The Fall of a Godly Nation
God Listens and Restores – Hezekiah’s Illness and Recovery
Does God change His mind? That is a question that has perplexed man for thousands of years. Malachi 3:6 declares, “For I the Lord do not change; therefore you, O children of Jacob, are not consumed.” James 1:17 tells us, “ Every good gift and every perfect gift is from above, coming down from the Father of lights with whom there is no variation or shadow due to change.” The meaning of Numbers 23:19 is quite clear: “God is not man, that he should lie, or a son of man, that he should change his mind. Has he said, and will he not do it? Or has he spoken, and will he not fulfill it?”
No, God does not change His mind. God is unchanging and unchangeable. God is sovereign and immutable. Sovereign in that God, as the ruler of the Universe, has the right to do whatever he wants and is in absolute control over everything that happens (see Psalm 115:3; Daniel 4:35; Romans 9:20). Immutable in the sense that “God is unchanging in his character, will, and covenant promises.” God, as the creator and the ruler of the Universe and beyond, has the right to do whatever he wants.
So, hearken back to our chronicle on the times of Hezekiah and let’s tie this together. It is 701 BC. We have reached the point in this series of articles where Hezekiah is facing a personal health crisis. A crisis that usually leads to a speedy death.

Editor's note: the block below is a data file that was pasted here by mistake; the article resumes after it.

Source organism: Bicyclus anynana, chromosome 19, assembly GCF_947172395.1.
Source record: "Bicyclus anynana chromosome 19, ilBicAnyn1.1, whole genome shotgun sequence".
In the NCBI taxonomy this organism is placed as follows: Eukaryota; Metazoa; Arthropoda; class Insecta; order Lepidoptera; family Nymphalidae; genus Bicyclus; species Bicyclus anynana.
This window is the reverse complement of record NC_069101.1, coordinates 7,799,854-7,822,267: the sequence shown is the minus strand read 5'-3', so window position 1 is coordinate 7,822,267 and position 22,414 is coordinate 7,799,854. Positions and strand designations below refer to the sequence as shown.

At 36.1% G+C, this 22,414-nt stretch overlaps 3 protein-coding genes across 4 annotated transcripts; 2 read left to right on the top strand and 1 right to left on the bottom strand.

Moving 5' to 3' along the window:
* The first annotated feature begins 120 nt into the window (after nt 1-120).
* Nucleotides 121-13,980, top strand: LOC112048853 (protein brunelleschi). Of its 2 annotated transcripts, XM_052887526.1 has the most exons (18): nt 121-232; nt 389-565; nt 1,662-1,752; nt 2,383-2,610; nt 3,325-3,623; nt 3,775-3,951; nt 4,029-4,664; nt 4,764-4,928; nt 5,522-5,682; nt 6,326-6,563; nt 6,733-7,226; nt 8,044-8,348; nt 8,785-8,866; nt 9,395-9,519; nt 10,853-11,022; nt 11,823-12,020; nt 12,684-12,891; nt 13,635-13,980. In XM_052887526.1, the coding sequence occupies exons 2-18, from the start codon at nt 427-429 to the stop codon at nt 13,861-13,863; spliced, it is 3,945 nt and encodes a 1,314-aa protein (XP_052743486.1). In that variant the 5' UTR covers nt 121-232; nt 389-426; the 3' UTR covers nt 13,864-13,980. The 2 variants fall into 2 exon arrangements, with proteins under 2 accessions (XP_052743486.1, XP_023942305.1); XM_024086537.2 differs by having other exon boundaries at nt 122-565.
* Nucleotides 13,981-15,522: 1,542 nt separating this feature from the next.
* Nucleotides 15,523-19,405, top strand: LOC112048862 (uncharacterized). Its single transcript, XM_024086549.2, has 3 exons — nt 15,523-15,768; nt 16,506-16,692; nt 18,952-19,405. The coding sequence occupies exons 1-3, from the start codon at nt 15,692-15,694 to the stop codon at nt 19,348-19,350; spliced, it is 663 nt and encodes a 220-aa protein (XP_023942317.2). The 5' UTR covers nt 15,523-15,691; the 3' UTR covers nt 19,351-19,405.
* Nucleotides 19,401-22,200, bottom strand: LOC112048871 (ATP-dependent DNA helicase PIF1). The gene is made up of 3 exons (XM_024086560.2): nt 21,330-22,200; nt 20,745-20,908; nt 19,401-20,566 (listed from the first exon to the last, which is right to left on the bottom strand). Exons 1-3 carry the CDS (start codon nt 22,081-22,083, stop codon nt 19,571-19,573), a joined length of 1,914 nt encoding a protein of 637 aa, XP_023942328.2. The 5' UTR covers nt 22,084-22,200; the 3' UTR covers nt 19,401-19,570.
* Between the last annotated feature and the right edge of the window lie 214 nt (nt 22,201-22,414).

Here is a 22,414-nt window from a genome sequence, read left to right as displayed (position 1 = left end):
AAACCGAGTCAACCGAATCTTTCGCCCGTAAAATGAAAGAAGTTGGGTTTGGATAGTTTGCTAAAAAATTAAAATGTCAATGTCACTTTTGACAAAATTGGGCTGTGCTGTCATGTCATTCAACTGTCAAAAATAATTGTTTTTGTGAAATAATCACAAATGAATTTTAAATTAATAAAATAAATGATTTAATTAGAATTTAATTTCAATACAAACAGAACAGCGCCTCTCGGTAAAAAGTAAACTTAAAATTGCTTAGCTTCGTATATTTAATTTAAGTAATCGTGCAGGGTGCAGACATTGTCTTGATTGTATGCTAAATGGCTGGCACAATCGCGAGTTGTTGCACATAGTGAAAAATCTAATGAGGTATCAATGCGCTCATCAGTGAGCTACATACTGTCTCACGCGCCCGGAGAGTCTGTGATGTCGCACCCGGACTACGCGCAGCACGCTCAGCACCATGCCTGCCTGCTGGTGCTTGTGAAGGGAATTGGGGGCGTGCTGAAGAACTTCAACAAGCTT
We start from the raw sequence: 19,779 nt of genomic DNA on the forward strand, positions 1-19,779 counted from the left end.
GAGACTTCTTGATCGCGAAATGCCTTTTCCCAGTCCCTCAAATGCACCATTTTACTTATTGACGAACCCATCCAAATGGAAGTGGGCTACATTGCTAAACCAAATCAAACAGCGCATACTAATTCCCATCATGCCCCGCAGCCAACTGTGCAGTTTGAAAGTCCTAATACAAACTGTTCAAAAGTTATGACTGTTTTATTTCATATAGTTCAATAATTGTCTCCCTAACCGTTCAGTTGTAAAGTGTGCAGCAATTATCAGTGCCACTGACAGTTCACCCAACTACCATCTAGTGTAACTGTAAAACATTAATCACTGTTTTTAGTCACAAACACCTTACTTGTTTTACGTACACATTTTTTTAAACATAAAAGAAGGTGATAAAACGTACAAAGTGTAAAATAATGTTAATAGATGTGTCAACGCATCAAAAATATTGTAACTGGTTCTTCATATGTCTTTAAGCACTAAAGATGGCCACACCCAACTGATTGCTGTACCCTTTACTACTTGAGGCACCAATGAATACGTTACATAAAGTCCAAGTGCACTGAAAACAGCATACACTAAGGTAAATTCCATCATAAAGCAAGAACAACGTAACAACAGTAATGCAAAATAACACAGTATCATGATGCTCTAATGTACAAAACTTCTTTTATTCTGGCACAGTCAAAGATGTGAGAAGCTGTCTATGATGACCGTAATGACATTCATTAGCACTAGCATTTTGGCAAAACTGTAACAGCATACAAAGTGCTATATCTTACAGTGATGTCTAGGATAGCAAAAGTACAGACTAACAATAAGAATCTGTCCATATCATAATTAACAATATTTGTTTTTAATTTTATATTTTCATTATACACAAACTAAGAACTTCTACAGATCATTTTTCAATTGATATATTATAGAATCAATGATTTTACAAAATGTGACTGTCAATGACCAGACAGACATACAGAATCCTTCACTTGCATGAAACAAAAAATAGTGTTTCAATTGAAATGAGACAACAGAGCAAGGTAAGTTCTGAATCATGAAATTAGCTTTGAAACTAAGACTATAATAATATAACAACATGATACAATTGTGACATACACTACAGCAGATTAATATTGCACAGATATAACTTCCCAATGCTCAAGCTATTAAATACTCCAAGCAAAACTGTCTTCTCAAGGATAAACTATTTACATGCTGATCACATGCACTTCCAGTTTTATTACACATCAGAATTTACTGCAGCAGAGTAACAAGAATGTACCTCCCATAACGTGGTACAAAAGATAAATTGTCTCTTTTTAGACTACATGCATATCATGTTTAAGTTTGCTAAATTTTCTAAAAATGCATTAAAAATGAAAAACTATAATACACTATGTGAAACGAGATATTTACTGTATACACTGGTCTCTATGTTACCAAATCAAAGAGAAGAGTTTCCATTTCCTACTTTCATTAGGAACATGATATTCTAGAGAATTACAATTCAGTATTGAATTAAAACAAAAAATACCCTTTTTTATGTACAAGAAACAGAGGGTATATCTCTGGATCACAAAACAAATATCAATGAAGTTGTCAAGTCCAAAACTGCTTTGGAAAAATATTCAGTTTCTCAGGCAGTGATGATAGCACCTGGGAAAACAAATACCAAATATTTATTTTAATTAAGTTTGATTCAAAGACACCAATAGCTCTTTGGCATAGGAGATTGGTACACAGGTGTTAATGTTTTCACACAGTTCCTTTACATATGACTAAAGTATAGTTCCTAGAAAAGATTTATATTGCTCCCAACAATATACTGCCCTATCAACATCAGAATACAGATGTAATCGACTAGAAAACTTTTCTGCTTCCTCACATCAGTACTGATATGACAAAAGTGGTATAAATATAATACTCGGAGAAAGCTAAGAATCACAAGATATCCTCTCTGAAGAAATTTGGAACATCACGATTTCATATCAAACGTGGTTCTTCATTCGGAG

Scripture: (all ESV unless otherwise noted)
2 Kings 20:1-11 (also found in Isaiah 38) – In those days Hezekiah became sick and was at the point of death. And Isaiah the prophet the son of Amoz came to him and said to him, “Thus says the Lord, ‘Set your house in order, for you shall die; you shall not recover.’” 2 Then Hezekiah turned his face to the wall and prayed to the Lord, saying, 3 “Now, O Lord, please remember how I have walked before you in faithfulness and with a whole heart, and have done what is good in your sight.” And Hezekiah wept bitterly. 4 And before Isaiah had gone out of the middle court, the word of the Lord came to him: 5 “Turn back, and say to Hezekiah the leader of my people, Thus says the Lord, the God of David your father: I have heard your prayer; I have seen your tears. Behold, I will heal you. On the third day you shall go up to the house of the Lord, 6 and I will add fifteen years to your life. I will deliver you and this city out of the hand of the king of Assyria, and I will defend this city for my own sake and for my servant David’s sake.” 7 And Isaiah said, “Bring a cake of figs. And let them take and lay it on the boil, that he may recover.”